TALKS CONTINUE WITH TEAMS: MLB Commissioner Rob Manfred said extending the netting "remains an ongoing discussion in the industry." He said, "We gave some guidelines two years ago, and what we have done since then is that we have encouraged the individual clubs to engage in a localized process, look at their own stadiums -- every stadium's different -- and to try to make a good decision about how far the netting should go in order to promote fan safety" (ESPN.com, 9/20). SI.com's Gabriel Baumgaertner writes there are "enough cases" for MLB to "merit mandatory protective netting to, at least, the ends of each dugout." Maybe yesterday’s incident will be "what prompts significant change" (SI.com, 9/21). Twins manager Paul Molitor: "The clubs that have gone beyond what was required have been glad that they did, and I wouldn’t be surprised if it gets readdressed and they continue to try to expand what they’re trying to do to protect the fans" (ST. PAUL PIONEER PRESS, 9/21).
COULD DEMAND FOR CLOSE SEATS DECREASE? On Long Island, David Lennon notes it is "hard to make ... a blanket demand from an engineering standpoint" since Manfred acknowledges all ballparks are different. However, the part that "isn’t discussed as much publicly is the concern expressed by some teams that the netting will make their most expensive seats less desirable." Some fans "don’t want to watch through a screen" and teams are "sensitive to the opinions of their paying customers." Lennon: "Why else would two-thirds of the league be dragging their feet on this critical fan-safety issue?" (NEWSDAY, 9/21). ESPN's Mike Greenberg said, "When you’re sitting down by the field, you feel like you are right there. ... If there is a net in between you -- and even if you’re still that close -- it’s not the same thing. They don't want to take that away. There is a lot of interaction at times between players in the batter's box, they don't want that stuff to be lost. I get it, I understand that. But you can't have four-year-old girls getting hit in the face with balls either. You just can’t have that” (“Mike & Mike,” ESPN Radio, 9/21).
HIDING BEHIND LEGALESE: YAHOO SPORTS' Jeff Passan writes "obscene amounts of money go toward ballpark experience and ambience and amenities," but because "courts of law have upheld that the disclaimer on the back of tickets indemnifies teams from balls and bats whirring into the stands, they treat safety as if it’s of no concern." This is "more than negligence," as it is the "witting abdication of moral responsibility." Passan: "It is in every sense of the word shameful." The Nationals, Rangers, Royals and Twins each "introduced extended netting" before the '16 season, with the Pirates, Cardinals, Phillies, Braves and Astros joining them before this season. The Mets proved that "installing new netting in the middle of the year isn’t some unreasonable expectation." Passan: "None of this is excessive. It is right, and it is just, and if teams aren’t willing to act themselves, it is Manfred’s duty to make them" (SPORTS.YAHOO.com, 9/21).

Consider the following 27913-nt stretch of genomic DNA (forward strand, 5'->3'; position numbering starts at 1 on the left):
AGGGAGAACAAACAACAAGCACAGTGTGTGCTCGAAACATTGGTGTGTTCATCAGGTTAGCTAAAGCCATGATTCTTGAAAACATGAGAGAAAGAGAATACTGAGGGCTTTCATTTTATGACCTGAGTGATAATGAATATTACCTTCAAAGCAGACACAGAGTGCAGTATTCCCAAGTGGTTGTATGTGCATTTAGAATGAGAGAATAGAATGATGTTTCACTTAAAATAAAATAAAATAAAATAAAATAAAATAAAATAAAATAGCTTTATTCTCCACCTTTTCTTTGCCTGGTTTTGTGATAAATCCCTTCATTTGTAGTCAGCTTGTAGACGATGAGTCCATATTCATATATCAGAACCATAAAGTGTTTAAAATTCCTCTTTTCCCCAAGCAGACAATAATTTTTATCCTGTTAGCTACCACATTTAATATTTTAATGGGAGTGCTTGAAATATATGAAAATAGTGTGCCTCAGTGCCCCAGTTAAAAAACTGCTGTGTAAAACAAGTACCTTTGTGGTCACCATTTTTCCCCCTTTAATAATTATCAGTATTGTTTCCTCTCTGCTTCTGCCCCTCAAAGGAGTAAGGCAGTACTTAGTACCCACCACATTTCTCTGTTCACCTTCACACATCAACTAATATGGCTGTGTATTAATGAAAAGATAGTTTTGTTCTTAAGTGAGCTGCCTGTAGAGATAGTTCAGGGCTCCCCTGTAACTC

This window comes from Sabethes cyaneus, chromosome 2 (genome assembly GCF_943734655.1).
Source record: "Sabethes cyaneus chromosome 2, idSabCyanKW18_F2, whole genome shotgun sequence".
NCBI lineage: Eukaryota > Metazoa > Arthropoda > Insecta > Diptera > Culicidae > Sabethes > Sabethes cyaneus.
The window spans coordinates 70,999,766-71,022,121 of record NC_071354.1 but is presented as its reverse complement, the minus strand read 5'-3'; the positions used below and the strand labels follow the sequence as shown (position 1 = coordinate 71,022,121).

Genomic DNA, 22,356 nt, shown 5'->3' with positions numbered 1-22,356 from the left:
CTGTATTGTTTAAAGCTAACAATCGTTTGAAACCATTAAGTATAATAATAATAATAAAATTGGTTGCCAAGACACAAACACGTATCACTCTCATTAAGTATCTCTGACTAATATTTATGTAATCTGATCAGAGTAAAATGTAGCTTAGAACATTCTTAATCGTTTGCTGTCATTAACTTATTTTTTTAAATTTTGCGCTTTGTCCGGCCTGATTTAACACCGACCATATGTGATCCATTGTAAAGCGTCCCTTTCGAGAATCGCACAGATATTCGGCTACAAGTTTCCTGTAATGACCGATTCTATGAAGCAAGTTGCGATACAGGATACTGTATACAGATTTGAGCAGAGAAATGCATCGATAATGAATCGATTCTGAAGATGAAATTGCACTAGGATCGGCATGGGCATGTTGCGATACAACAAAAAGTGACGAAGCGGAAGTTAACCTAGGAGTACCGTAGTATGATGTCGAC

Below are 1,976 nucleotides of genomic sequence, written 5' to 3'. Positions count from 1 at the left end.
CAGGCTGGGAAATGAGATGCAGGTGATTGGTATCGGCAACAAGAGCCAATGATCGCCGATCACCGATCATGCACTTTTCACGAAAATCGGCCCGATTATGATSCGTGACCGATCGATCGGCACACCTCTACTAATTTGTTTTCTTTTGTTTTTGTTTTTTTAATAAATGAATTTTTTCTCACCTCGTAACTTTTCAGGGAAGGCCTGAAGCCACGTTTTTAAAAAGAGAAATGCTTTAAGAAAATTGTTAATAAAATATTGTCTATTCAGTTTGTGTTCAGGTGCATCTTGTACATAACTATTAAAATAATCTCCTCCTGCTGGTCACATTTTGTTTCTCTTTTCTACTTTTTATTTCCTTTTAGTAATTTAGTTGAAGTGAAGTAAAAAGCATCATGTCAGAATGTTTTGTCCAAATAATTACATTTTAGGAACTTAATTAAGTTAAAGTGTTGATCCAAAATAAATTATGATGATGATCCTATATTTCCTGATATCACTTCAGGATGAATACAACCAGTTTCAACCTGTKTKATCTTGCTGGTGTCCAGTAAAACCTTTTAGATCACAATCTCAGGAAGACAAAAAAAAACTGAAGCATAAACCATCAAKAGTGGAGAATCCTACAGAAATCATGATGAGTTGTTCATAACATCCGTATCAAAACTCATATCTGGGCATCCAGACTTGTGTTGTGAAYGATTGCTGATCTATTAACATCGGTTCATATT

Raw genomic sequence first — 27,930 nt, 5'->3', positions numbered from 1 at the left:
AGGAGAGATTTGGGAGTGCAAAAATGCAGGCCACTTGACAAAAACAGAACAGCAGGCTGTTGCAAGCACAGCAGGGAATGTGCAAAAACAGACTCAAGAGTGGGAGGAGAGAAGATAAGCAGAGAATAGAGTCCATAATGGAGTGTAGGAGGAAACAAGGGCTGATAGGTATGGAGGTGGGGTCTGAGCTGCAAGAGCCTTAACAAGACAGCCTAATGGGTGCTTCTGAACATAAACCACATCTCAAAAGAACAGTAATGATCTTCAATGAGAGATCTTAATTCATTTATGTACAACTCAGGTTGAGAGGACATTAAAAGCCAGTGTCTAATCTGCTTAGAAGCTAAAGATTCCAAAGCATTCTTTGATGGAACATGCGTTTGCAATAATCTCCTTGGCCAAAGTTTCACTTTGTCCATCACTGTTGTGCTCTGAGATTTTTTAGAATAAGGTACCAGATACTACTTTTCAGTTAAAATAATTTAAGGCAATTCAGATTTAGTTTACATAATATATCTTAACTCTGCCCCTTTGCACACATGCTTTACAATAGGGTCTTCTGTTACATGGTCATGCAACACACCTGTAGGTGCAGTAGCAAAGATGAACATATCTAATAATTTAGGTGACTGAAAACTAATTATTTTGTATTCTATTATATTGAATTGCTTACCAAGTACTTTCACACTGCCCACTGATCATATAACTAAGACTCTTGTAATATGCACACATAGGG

CALLING FOR A FIX: Following the incident, Twitter was replete with calls for more netting at ballparks. The official feed of ESPN Radio's "Mike & Mike" noted, "According to a recent survey by Bloomberg News, approximately 1,750 people are injured at MLB games each year." Yahoo Sports' Passan: "Mitigating this particular risk is especially easy and with few, if any, drawbacks." Chicago-based WSCR-AM's Jay Zawaski: "Imagine being mad about extending the netting at a baseball game. A 3 year old was nearly killed. It's long overdue. Get it done, @mlb." The AP's Alan Saunders: "I would love for every person bitching about netting at baseball games to sit 50 ft away and let MLB players hit 105 MPH liners at them." Reds blogger Doug Gray: "Real shame that baseball is going to have to have someone die before they extend the nets down the lines."